- 24 Level 2b (local district) specialist services, commissioned by CCGs
- Services that routinely reported using the UK ROC dataset for designation Level 1 or 2 specialist rehabilitation services
- Survey of commissioners and providers including; to identify, map and characterise specialist rehabilitation services that support patients with complex rehabilitation needs; and to evaluate the provision of rehabilitation and assessment on ongoing rehabilitation needs within the Major Trauma Centres.
- Prospective individual patient data collection and analysis including; evidence for review of rehabilitation needs and a prescription for rehabilitation at discharge from the Major Trauma Centres, and the evaluation of needs input and outcomes (using the UK ROC dataset) for all patients admitted to specialist rehabilitation.
- Patient tracing including the evaluation of the feasibility of telephone follow-up to trace patients with a prescription for Level 1/2 rehabilitation who do not appear on the UKROC dataset to assess the level of rehabilitation received and the extent to which this met their needs.
A priority is the data linkage between the TARN trauma database and the UK ROC database. This created data flow between these two major national databases to track patients as they move from acute care services through inpatient rehabilitation, to the community.
The Audit data will be presented in a format that is accessible to the public as well as clinicians and providers. Publication of the audit data is managed by the HQIP. All reports exclude any information that might make individual patients identifiable.
Aggregate level data from the audit will be available for use without license or restriction on data.gov.uk, for patients, public, researchers, developers and healthcare professions. Making this data easily available means it will be easier for people to make decisions and suggestions about government policies based on detailed information.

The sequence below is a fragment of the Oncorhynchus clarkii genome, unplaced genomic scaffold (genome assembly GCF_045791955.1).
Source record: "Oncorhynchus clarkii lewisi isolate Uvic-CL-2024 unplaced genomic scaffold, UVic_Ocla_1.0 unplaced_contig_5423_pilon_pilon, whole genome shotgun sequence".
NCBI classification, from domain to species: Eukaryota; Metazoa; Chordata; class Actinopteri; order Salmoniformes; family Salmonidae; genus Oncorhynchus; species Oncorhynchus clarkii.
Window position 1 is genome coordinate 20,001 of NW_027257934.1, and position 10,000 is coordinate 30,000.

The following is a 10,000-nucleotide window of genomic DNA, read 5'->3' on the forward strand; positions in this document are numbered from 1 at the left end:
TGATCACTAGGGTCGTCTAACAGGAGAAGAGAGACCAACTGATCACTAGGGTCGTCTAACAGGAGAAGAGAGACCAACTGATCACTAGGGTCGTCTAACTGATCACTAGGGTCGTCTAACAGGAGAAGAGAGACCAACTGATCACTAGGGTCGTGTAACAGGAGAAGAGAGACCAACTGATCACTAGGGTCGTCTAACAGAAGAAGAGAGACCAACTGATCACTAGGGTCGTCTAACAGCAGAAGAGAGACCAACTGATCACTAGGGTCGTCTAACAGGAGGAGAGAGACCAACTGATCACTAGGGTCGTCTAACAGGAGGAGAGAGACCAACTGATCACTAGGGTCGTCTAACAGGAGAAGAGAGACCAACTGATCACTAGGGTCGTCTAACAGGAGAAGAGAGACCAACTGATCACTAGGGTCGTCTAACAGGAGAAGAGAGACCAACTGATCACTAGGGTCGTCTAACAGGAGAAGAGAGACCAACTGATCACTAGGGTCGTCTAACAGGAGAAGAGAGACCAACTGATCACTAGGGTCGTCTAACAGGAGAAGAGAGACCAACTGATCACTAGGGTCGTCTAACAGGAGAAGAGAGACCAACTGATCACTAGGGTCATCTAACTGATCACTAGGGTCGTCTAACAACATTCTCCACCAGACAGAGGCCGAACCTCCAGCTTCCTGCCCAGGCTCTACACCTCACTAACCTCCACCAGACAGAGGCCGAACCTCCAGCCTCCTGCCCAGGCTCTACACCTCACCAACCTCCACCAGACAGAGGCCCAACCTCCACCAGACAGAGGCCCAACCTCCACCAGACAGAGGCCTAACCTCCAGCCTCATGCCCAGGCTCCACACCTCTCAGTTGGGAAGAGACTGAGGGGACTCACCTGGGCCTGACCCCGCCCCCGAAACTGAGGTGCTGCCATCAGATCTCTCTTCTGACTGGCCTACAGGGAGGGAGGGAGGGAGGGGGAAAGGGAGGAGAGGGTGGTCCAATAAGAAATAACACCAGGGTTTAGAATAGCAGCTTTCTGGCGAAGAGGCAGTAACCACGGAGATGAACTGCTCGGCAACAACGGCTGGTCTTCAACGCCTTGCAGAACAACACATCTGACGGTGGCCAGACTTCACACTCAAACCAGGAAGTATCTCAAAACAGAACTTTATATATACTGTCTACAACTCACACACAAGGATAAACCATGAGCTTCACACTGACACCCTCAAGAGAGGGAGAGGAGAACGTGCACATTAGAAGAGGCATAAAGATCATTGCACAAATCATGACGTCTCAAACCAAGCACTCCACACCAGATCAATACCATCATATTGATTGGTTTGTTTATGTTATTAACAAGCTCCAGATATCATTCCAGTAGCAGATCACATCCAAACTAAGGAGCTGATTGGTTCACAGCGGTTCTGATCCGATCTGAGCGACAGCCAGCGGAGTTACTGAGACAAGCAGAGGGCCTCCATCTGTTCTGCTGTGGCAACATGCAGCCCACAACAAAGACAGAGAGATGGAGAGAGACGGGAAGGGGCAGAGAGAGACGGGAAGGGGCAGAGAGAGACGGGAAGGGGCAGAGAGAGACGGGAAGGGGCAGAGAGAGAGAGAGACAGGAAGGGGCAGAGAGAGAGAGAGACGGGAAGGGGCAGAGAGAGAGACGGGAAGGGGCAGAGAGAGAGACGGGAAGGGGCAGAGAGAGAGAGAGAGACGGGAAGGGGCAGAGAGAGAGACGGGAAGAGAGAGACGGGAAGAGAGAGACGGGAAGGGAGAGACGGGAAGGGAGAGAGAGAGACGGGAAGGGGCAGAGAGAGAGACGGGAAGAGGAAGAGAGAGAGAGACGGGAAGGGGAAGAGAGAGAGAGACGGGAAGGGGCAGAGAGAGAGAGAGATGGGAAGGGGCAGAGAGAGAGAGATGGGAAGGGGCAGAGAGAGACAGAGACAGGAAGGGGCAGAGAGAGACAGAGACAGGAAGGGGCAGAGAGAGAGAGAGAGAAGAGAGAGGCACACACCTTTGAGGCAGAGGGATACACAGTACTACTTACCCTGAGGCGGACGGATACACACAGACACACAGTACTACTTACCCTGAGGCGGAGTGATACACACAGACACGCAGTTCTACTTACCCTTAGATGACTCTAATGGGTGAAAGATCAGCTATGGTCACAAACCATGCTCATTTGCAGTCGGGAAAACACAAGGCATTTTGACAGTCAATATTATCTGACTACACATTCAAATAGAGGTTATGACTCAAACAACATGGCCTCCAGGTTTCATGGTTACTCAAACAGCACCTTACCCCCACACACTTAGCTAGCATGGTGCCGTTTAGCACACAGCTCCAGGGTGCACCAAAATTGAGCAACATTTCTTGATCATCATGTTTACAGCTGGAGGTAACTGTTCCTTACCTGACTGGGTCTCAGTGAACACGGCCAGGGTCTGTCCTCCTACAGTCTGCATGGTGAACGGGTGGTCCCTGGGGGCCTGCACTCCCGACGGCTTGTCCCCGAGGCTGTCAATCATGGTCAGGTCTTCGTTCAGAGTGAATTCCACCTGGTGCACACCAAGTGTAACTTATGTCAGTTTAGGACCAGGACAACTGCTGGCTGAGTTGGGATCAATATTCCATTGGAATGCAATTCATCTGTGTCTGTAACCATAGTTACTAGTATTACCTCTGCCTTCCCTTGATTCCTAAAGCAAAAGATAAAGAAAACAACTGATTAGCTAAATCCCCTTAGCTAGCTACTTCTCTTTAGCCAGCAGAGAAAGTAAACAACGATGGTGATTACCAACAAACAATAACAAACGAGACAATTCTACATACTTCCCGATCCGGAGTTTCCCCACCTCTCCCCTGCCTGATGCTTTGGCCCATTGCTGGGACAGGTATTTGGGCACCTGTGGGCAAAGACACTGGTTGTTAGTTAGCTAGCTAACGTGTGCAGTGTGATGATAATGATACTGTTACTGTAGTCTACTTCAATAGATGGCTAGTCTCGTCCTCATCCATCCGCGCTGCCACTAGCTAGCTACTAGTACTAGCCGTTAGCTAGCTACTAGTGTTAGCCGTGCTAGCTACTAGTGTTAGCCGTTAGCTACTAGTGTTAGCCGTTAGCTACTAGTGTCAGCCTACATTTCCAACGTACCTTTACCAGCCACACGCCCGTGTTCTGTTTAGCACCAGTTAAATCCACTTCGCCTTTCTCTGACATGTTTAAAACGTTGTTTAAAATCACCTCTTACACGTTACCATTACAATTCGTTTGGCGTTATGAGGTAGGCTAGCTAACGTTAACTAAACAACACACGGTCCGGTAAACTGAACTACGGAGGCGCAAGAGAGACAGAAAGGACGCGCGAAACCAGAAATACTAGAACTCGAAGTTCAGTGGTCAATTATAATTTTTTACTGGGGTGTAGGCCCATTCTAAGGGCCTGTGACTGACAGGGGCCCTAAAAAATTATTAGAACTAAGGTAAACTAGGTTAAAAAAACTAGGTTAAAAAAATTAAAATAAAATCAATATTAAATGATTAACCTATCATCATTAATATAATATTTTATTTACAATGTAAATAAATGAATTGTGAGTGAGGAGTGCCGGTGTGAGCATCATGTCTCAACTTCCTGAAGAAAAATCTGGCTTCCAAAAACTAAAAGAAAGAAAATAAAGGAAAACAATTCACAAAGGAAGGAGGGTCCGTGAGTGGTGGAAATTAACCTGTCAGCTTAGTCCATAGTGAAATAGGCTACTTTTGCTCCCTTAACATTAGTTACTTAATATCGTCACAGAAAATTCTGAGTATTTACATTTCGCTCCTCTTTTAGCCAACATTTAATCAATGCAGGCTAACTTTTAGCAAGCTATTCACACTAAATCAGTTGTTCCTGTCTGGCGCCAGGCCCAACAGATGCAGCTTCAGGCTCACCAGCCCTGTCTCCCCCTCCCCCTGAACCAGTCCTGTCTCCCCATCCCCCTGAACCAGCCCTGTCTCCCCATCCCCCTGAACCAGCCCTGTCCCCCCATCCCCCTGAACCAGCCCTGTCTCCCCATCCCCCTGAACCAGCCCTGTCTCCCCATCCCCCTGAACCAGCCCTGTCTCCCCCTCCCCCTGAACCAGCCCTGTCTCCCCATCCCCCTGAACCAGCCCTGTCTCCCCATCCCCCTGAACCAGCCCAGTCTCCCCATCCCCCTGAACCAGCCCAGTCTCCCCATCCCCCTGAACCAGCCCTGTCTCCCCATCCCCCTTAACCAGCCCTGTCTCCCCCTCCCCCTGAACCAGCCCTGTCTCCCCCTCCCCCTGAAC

Each dataset will be available at the granularity level of the published report (eg Trust level, regional and national). We will only use your identifiable data (NHS No, gender and date of birth) to link the clinical data within the NCASRI dataset. After that, your identifiable information will be removed from the NCASRI dataset to protect your privacy. In the event of your death we will receive notification of the month and year through the mortality data provided by the ONS.
The British Society of Rehabilitation Medicine has proposed a set of core standards and data items for a Specialist Rehabilitation Prescription (SpRP) to be used in patients with category A or B needs requiring referral to the Level 1/2 specialist rehabilitation services following trauma. The SpRP should be completed by a consultant in RM before the patient leaves the MTC. It includes the following tools:
Find more tools and guidelines (kcl.ac.uk)
Project Management Board
- Prof Lynne Turner-Stokes (Lead Investigator)
- Miss Antoinette Edwards (TARN)
- Dr Krystyna Walton (Clinical Lead)
- Prof Derick Wade (Clinical Lead)
- Dr John Etherington (Defence Medical Services)
- Dr Judith Allanson (BSRM)
- Dr Karen Hoffman (Project Manager)
- Mr Keith Sephton (UK ROC)
- Ms Heather Williams (UK ROC)
- Mr Alan Bill (UK ROC)
- Dr Susanna Rota (Project Coordinator)
Clinical Advisory Group
- Lynne Turner-Stokes
- Karen Hoffman
- Hannah Farrell
- Rachel Bell
- Rosie Yarnall
- Davina Richardson
- Michele Ahearne